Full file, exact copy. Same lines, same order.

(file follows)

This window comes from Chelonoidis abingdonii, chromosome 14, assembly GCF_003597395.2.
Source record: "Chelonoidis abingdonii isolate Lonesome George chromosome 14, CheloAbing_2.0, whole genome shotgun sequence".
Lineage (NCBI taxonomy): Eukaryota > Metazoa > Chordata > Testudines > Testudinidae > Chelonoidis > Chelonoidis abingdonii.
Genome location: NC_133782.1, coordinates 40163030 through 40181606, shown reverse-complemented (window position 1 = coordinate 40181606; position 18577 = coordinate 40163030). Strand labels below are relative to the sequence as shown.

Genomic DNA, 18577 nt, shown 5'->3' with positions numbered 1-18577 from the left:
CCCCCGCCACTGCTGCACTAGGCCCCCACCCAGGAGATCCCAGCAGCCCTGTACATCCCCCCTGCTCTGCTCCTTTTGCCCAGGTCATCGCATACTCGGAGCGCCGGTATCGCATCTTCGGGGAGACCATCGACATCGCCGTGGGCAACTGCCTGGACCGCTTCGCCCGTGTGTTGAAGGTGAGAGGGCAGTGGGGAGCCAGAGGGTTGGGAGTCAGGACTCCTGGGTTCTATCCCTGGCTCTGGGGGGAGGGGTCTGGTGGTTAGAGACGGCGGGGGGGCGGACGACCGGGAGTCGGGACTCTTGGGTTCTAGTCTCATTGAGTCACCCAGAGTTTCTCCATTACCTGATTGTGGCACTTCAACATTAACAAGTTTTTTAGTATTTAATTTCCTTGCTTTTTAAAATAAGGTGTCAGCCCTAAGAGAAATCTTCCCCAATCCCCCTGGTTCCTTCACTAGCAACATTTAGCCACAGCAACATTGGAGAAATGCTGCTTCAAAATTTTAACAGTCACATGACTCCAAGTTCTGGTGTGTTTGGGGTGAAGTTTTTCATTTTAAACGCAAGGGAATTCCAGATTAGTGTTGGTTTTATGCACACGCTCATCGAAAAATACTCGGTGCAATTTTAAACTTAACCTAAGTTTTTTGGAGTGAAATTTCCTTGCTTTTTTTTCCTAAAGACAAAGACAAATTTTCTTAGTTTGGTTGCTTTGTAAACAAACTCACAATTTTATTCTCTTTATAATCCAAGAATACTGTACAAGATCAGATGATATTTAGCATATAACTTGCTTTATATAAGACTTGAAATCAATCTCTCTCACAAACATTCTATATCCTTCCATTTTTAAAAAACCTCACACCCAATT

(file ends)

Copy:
This window comes from Chelonoidis abingdonii, chromosome 14, assembly GCF_003597395.2.
Source record: "Chelonoidis abingdonii isolate Lonesome George chromosome 14, CheloAbing_2.0, whole genome shotgun sequence".
Lineage (NCBI taxonomy): Eukaryota > Metazoa > Chordata > Testudines > Testudinidae > Chelonoidis > Chelonoidis abingdonii.
Genome location: NC_133782.1, coordinates 40163030 through 40181606, shown reverse-complemented (window position 1 = coordinate 40181606; position 18577 = coordinate 40163030). Strand labels below are relative to the sequence as shown.

Genomic DNA, 18577 nt, shown 5'->3' with positions numbered 1-18577 from the left:
CCCCCGCCACTGCTGCACTAGGCCCCCACCCAGGAGATCCCAGCAGCCCTGTACATCCCCCCTGCTCTGCTCCTTTTGCCCAGGTCATCGCATACTCGGAGCGCCGGTATCGCATCTTCGGGGAGACCATCGACATCGCCGTGGGCAACTGCCTGGACCGCTTCGCCCGTGTGTTGAAGGTGAGAGGGCAGTGGGGAGCCAGAGGGTTGGGAGTCAGGACTCCTGGGTTCTATCCCTGGCTCTGGGGGGAGGGGTCTGGTGGTTAGAGACGGCGGGGGGGCGGACGACCGGGAGTCGGGACTCTTGGGTTCTAGTCTCATTGAGTCACCCAGAGTTTCTCCATTACCTGATTGTGGCACTTCAACATTAACAAGTTTTTTAGTATTTAATTTCCTTGCTTTTTAAAATAAGGTGTCAGCCCTAAGAGAAATCTTCCCCAATCCCCCTGGTTCCTTCACTAGCAACATTTAGCCACAGCAACATTGGAGAAATGCTGCTTCAAAATTTTAACAGTCACATGACTCCAAGTTCTGGTGTGTTTGGGGTGAAGTTTTTCATTTTAAACGCAAGGGAATTCCAGATTAGTGTTGGTTTTATGCACACGCTCATCGAAAAATACTCGGTGCAATTTTAAACTTAACCTAAGTTTTTTGGAGTGAAATTTCCTTGCTTTTTTTTCCTAAAGACAAAGACAAATTTTCTTAGTTTGGTTGCTTTGTAAACAAACTCACAATTTTATTCTCTTTATAATCCAAGAATACTGTACAAGATCAGATGATATTTAGCATATAACTTGCTTTATATAAGACTTGAAATCAATCTCTCTCACAAACATTCTATATCCTTCCATTTTTAAAAAACCTCACACCCAATT